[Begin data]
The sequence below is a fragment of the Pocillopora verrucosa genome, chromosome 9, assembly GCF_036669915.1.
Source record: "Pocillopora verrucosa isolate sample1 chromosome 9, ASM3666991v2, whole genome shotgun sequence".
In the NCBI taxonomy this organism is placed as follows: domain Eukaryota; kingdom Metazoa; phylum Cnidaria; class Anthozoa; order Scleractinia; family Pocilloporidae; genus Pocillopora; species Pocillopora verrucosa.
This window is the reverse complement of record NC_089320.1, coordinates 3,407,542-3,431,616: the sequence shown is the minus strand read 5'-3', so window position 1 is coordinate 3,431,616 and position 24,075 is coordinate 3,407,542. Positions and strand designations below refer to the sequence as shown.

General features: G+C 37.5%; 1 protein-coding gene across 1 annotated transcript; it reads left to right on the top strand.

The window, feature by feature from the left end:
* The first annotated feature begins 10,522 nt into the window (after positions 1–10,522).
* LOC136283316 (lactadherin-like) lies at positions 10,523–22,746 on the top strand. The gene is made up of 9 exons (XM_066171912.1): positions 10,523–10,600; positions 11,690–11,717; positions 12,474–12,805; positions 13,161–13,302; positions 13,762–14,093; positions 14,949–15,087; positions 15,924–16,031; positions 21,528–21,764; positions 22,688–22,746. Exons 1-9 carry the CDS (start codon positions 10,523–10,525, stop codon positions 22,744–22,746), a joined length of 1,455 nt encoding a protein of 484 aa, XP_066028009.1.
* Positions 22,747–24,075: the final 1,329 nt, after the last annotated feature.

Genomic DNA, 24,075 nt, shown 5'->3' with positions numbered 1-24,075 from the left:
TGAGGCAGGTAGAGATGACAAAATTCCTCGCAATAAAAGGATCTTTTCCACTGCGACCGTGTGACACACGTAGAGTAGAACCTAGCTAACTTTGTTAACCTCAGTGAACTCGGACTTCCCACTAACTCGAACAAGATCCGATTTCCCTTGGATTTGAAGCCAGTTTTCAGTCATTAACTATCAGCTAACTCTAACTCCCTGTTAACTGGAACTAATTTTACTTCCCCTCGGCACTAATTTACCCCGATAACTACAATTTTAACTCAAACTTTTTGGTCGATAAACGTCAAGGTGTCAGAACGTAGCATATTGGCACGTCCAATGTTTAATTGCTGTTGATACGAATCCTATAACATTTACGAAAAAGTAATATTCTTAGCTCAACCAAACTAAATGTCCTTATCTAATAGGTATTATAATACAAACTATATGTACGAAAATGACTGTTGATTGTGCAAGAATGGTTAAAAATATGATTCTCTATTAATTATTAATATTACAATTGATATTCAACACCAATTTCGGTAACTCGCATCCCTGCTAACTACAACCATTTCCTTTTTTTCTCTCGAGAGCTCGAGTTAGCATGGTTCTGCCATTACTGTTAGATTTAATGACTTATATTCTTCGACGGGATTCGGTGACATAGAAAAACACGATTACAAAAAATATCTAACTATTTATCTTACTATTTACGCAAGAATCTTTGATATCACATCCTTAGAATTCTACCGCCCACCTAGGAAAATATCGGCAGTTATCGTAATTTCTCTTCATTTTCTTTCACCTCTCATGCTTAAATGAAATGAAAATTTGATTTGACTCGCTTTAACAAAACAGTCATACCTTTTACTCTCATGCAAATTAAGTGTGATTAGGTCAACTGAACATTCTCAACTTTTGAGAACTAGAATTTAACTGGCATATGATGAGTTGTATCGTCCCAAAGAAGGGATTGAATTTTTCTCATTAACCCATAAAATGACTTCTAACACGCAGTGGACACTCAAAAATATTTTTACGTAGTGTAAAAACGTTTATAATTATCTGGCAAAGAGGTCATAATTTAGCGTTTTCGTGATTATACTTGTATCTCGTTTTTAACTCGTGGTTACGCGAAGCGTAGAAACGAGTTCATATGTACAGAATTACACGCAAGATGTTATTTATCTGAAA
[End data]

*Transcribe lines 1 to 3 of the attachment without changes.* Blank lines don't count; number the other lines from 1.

The sequence below is a fragment of the Pocillopora verrucosa genome, chromosome 9, assembly GCF_036669915.1.
Source record: "Pocillopora verrucosa isolate sample1 chromosome 9, ASM3666991v2, whole genome shotgun sequence".
In the NCBI taxonomy this organism is placed as follows: domain Eukaryota; kingdom Metazoa; phylum Cnidaria; class Anthozoa; order Scleractinia; family Pocilloporidae; genus Pocillopora; species Pocillopora verrucosa.